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One of the ways the foster care system in California supports children is by funding lawyers needed to make sure kids’ regular legal needs are taken care of. A foster child needs help attending the best school for their situation? They need a lawyer. A foster child is a victim of a crime? Lawyer needed there too. With 3,000 foster children living in San Diego County, the need for legal services is extremely high. Mario Koran reports on how lawyers who serve foster children have been short-changed on funding and have now reached a breaking point. Individual attorneys in San Diego County are handling an average of 210 cases at a time.
Crushing caseloads like that mean attorneys don’t have time to give kids all the help they need, and often mean attorneys have to weigh competing needs of foster kids against one another to figure out which child to serve. Advocates say that only $22 million is needed from California to bring caseloads down to manageable levels, “budget dust” when compared with California’s overall $124 billion budget.
But the problem is getting worse. Under current funding, “money for attorneys in San Diego County would drop again next year – from $7.7 million to $5.6 million,” Koran writes.
• AB 1164, a bill that would provide more assistance to families who agree to take in foster kids on short notice by giving them immediate assistance, has is moving forward in the Legislature.
The East Village neighborhood is growing fast. A lot of that growth is happening in residential development; beautiful buildings of newly built condos reach for the sky throughout the community. But not so long ago, East Village was much less expensive to live in and fostered a vibrant community of artists and ethnic groups that are now being pushed out by development dreams. Kinsee Morlan looks past the cranes and towers to cover what’s being lost, in our most recent San Diego Explained.
Norma Chavez-Peterson, executive director of the ACLU of San Diego and Imperial Counties, believes the risk posed to families by local law enforcement’s ability to report or initiate deportation proceedings is too great, and she advocates for a proposed California law that would bar local officers from assisting in immigration enforcement. While many local police claim they don’t act as immigration agents, “there is still much to be done to keep families together and communities whole,” Chavez-Peterson writes. That includes passing SB 54, which would prohibit state and local law enforcement agencies from using their resources to investigate, detain, report or arrest people for the sole purpose of immigration enforcement.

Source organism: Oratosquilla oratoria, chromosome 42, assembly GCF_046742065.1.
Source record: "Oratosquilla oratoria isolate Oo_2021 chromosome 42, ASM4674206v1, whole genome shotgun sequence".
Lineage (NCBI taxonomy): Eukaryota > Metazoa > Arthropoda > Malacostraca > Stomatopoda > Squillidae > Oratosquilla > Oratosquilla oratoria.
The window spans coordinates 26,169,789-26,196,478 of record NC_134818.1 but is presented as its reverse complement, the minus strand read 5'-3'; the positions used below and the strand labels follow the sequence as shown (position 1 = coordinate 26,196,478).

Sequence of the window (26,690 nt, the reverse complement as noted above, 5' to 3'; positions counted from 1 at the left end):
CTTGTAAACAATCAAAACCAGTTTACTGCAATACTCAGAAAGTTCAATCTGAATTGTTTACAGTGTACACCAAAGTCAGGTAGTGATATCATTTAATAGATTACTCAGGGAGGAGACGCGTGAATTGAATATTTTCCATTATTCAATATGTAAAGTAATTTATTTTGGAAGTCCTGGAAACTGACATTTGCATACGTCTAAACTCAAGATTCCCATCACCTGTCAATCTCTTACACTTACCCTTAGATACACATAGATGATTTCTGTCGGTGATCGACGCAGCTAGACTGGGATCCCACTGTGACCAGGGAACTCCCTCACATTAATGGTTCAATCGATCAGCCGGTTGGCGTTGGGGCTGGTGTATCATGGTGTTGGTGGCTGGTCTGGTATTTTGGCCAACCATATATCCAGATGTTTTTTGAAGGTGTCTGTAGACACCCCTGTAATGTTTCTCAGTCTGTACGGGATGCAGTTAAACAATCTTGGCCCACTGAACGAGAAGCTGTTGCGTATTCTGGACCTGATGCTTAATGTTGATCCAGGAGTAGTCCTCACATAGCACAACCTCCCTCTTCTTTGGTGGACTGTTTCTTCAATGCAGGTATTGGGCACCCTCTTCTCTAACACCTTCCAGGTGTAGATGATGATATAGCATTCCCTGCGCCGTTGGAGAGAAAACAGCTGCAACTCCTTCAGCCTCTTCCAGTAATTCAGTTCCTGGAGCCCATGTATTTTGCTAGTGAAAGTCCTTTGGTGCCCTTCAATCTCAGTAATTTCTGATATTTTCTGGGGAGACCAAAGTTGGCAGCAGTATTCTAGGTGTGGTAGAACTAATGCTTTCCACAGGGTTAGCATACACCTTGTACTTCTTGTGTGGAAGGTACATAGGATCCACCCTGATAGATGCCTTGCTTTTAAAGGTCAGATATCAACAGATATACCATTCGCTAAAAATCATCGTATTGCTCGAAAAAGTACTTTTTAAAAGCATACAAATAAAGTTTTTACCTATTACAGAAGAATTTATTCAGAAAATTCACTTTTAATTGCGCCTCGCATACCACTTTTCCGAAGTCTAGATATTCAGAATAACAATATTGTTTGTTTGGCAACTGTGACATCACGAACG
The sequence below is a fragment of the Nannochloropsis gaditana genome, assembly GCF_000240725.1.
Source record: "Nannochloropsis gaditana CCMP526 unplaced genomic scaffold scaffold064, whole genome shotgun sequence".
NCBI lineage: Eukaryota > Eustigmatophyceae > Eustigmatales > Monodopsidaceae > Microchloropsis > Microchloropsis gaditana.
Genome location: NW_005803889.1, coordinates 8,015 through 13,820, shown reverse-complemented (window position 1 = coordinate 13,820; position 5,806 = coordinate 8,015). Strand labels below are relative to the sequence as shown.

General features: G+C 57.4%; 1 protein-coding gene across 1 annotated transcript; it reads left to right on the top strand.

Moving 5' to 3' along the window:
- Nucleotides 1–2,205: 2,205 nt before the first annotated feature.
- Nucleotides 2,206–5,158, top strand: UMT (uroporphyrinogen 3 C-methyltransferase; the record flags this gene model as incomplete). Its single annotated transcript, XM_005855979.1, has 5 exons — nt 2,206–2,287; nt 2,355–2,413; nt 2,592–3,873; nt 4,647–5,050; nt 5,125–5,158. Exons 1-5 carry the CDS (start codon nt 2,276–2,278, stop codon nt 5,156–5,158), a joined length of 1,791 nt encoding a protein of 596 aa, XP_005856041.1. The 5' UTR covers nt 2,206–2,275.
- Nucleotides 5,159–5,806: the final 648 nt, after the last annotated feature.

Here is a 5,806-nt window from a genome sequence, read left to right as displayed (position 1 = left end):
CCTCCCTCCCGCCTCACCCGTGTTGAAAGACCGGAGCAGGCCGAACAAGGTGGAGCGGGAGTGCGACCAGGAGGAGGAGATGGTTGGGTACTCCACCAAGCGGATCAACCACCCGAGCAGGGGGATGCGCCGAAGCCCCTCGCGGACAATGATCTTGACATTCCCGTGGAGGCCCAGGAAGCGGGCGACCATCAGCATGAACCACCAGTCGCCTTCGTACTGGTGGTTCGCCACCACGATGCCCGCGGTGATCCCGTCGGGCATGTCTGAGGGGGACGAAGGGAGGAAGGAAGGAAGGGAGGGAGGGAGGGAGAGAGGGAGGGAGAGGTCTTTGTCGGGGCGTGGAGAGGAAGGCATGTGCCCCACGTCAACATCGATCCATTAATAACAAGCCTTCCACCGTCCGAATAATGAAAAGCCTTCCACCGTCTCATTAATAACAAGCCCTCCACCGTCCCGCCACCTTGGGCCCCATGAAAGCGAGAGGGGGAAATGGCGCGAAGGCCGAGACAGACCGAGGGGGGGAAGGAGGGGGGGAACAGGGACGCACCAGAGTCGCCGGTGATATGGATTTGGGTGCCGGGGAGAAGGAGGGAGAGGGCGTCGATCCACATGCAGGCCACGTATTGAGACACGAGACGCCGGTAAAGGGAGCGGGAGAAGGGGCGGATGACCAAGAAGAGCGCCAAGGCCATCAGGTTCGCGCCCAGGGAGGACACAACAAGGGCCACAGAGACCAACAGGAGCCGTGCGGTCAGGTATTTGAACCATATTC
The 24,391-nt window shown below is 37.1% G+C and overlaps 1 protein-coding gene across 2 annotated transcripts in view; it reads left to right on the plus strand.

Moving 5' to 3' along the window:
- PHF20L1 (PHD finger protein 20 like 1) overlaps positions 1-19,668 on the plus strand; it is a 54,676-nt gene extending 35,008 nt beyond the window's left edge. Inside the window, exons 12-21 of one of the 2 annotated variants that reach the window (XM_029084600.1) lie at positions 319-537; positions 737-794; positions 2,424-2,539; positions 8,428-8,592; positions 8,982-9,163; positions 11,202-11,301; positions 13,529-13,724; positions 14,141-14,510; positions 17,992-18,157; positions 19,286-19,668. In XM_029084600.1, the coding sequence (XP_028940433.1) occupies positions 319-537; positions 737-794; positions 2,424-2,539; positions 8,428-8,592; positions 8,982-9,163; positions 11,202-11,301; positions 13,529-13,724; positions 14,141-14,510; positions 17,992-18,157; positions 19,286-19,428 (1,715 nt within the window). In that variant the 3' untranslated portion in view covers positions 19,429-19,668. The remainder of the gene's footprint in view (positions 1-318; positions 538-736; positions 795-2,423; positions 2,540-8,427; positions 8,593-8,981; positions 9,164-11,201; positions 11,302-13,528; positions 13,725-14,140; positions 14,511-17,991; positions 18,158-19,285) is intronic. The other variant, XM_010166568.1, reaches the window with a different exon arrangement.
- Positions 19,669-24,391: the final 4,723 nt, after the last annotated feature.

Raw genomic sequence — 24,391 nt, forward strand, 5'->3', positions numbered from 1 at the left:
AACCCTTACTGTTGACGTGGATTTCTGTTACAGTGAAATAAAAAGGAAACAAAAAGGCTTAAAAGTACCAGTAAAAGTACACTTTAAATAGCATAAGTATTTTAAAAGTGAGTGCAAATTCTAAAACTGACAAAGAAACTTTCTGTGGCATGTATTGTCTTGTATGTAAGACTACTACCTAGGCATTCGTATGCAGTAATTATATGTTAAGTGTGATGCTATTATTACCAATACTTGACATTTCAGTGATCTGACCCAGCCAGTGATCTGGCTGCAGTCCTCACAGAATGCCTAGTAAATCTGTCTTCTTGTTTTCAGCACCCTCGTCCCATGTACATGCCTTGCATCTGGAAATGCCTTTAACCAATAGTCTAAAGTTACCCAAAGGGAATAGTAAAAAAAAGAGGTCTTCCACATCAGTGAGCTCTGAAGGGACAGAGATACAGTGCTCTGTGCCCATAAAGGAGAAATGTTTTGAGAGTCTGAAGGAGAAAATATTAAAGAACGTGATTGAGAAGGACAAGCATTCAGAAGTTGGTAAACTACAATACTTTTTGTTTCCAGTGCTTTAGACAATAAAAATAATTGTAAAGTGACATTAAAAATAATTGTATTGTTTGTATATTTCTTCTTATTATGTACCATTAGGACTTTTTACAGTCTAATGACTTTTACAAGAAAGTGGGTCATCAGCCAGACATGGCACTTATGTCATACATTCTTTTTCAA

Mark Muir, chair of the board of directors of the San Diego County Water Authority, wants water users to know that water in San Diego is more expensive for a good reason. “We are at the literal end of the pipeline in a semi-arid region of 3.3 million people with few significant lakes, rivers or groundwater aquifers,” Muir writes. Being lowest on the water totem pole has spurred the Water Authority into action to ensure adequate, consistent sources of water service. The reliability of water supply, not cost, is what concerns most people, Muir writes.
While the Padres may be taking you on a roller coaster of emotions this year, San Diego’s sports craziness doesn’t stop there. Nobody can tell what will become of the now-abandoned Qualcomm Stadium, or the SoccerCity proposal to replace it that is sucking up all the sports oxygen across the city. In the most recent episode of The Kept Faith podcast, the guys chat with Darren Smith from Mighty 1090 about what it’s like when covering apolitical sports suddenly requires a degree in political science. Andrew Keatts also drops in to talk about the SoccerCity initiative and the future of Qualcomm.
KPBS’s Alison St. John takes a guided tour through a homeless encampment in a canyon in Oceanside to see how and why homeless people take up life there. Some have made mistakes, some are ex-convicts who can no longer access the normal labor market. Some have low-paying jobs. “Somehow they find their way here and they find their way to me,” one elder of the encampment told St. John. “This is where they begin to learn how to survive on their own and make their choices and decisions about what to do in life.”
• One poll showed San Diegans are compelled by the idea of a tax hike measure dedicated solely to addressing homelessness. (Union-Tribune)
• The effort to use a Coronado mansion as transitional housing for women escaping the human trafficking industry seems to be on its way. (Coronado Eagle & Journal)
• Recreational cannabis may have been approved by California voters, but San Diego authorities are still committed to cracking down, this time on rogue delivery services. (KPBS)
• California chefs, however, are cashing in on the cannabis craze by offering expensive private dinners infused with bud. How do you feel about cannabis-infused Hollandaise sauce? (NBC 7)